Vogl T.,University of Graz | Hartner F.S.,Sandoz GmbH | Glieder A.,Austrian Center of Industrial Biotechnology
Current Opinion in Biotechnology | Year: 2013

Biopharmaceuticals are an integral part of modern medicine and pharmacy. Both, the development and the biotechnological production of biopharmaceuticals are highly cost-intensive and require suitable expression systems. In this review we discuss established and emerging tools for reengineering the methylotrophic yeast Pichia pastoris for biopharmaceutical production. Recent advancements of this industrial expression system through synthetic biology include synthetic promoters to avoid methanol induction and to fine-tune protein production. New platform strains and molecular cloning tools as well as in vivo glycoengineering to produce humanized glycoforms have made P. pastoris an important host for biopharmaceutical production. © 2013 Elsevier Ltd. Source


Vogl T.,University of Graz | Glieder A.,University of Graz | Glieder A.,Austrian Center of Industrial Biotechnology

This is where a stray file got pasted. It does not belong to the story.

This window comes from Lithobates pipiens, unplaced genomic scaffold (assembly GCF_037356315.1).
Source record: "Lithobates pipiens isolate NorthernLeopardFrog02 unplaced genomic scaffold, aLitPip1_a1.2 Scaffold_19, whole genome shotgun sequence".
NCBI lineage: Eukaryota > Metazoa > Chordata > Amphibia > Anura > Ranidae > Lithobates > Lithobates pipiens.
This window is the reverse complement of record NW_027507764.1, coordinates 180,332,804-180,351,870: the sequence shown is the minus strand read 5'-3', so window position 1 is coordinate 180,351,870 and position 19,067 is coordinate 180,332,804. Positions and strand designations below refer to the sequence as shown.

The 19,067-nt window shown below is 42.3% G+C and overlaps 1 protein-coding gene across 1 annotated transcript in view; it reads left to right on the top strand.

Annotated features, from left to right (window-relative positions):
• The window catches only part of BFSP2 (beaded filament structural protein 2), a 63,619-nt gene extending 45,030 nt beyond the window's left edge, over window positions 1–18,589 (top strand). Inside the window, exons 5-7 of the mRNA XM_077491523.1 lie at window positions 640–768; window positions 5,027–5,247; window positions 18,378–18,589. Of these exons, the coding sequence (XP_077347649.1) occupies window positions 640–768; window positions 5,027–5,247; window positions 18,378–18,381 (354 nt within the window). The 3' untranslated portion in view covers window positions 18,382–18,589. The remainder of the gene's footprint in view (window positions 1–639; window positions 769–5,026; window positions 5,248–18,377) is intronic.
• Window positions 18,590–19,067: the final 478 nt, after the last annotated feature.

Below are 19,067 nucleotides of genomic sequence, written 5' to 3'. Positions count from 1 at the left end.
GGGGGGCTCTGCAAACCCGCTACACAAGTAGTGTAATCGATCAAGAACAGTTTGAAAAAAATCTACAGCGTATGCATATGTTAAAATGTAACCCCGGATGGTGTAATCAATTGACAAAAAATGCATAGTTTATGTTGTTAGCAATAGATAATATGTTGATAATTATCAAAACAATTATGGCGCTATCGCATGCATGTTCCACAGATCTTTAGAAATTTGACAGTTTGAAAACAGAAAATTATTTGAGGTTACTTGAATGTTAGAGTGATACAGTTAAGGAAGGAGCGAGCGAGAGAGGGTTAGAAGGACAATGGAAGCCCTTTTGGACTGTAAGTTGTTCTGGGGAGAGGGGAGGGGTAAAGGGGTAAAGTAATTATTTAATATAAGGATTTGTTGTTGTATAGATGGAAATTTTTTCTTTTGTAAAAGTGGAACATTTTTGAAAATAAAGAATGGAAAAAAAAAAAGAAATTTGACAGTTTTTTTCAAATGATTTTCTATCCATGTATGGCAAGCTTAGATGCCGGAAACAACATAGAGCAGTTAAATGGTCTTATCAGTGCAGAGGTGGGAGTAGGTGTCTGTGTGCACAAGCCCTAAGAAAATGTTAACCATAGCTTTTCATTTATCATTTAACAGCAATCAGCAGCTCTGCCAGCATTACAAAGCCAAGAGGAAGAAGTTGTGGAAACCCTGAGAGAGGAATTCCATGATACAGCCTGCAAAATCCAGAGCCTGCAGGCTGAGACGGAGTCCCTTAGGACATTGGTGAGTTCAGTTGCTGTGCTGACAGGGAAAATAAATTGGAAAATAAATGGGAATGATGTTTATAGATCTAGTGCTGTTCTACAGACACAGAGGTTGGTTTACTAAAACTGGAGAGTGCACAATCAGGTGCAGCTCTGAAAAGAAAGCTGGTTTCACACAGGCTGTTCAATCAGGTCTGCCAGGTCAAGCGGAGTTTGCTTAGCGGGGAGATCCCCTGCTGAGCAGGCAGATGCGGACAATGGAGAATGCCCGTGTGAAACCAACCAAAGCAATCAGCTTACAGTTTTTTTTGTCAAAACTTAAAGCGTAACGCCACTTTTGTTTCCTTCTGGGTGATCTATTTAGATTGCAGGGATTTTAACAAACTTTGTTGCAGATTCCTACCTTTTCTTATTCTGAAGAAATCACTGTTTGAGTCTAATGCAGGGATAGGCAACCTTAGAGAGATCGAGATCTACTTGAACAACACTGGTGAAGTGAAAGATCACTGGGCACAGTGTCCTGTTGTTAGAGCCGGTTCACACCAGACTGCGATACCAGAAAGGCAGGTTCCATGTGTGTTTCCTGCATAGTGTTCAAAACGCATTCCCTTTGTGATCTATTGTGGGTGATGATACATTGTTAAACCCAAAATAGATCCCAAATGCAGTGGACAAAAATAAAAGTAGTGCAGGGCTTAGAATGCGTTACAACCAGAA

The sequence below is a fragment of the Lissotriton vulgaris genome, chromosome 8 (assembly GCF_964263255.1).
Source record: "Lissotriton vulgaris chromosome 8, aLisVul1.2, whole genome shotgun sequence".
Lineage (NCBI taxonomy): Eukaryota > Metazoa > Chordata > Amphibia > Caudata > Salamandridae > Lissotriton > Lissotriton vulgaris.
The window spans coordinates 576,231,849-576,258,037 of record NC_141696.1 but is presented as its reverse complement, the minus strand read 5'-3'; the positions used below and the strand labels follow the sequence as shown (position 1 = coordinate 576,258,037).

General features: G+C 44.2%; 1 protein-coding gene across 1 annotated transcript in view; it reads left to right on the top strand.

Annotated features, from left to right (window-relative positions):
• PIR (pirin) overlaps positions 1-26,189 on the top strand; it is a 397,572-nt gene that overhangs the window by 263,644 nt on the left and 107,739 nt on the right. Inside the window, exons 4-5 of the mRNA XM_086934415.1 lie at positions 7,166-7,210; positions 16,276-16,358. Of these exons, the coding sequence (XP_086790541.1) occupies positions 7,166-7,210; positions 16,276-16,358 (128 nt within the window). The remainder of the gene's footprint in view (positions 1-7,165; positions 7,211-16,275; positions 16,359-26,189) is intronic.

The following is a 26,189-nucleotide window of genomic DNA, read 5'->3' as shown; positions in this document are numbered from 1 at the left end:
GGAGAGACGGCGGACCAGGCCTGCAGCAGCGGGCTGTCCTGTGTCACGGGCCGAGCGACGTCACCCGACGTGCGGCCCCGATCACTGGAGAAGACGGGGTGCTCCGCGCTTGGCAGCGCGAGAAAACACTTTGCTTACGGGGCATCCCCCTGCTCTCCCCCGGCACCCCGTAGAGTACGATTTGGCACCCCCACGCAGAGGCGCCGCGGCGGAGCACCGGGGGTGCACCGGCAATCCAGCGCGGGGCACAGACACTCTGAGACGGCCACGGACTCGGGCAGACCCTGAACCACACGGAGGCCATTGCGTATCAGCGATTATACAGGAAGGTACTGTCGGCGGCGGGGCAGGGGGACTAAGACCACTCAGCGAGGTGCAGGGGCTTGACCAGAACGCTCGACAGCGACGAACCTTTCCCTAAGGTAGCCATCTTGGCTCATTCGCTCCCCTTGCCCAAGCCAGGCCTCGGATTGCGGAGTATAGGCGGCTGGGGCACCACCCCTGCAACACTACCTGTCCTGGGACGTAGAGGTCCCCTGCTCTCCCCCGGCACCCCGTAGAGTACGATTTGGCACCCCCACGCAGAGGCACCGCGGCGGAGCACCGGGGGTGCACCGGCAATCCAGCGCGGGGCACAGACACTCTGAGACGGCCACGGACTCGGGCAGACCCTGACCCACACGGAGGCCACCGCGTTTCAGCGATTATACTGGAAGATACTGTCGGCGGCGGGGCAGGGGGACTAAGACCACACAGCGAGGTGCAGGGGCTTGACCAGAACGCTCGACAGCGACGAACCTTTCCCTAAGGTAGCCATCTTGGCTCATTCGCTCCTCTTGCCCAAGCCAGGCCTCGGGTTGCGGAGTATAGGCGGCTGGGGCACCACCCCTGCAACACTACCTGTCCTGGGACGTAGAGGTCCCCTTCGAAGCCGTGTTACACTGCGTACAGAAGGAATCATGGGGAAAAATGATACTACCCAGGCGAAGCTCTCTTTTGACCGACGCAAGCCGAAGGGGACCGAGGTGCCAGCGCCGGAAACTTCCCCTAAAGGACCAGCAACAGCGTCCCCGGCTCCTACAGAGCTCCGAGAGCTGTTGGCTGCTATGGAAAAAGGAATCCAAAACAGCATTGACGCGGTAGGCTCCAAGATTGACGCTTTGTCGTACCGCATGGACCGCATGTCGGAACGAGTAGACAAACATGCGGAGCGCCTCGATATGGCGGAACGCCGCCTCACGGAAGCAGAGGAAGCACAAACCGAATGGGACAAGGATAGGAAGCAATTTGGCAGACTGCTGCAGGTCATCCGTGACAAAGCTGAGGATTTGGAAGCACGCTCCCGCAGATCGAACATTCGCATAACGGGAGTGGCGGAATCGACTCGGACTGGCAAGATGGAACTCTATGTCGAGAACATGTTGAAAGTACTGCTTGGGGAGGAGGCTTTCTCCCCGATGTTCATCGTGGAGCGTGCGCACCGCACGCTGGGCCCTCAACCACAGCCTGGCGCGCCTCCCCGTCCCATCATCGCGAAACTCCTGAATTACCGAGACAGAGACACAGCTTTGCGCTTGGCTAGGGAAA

New Biotechnology | Year: 2013

The methylotrophic yeast Pichia pastoris is a widely used host for heterologous protein production. Along with favorable properties such as growth to high cell density and high capacities for protein secretion, P. pastoris provides a strong, methanol inducible promoter of the alcohol oxidase 1 (AOX1) gene. The regulation of this promoter has been extensively studied in recent years by characterizing cis-acting sequence elements and trans-acting factors, revealing insights into underlying molecular mechanisms. However, new alternative promoters have also been identified and characterized by means of their transcriptional regulation and feasibility for protein production using P. pastoris. Besides the often applied GAP promoter, these include a variety of constitutive promoters from housekeeping genes (e.g. TEF1, PGK1, TPI1) and inducible promoters from particular biochemical pathways (e.g. PHO89, THI11, AOD). In addition to these promoter sequence/function based studies, transcriptional regulation has also been investigated by characterizing transcription factors (TFs) and their modes of controlling bioprocess relevant traits. TFs involved in such diverse cellular processes such as the unfolded protein response (UPR) (Hac1p), iron uptake (Fep1p) and oxidative stress response (Yap1p) have been studied. Understanding of these natural transcriptional regulatory networks is a helpful basis for synthetic biology and metabolic engineering approaches that enable the design of tailor-made production strains. © 2012 Elsevier B.V. Source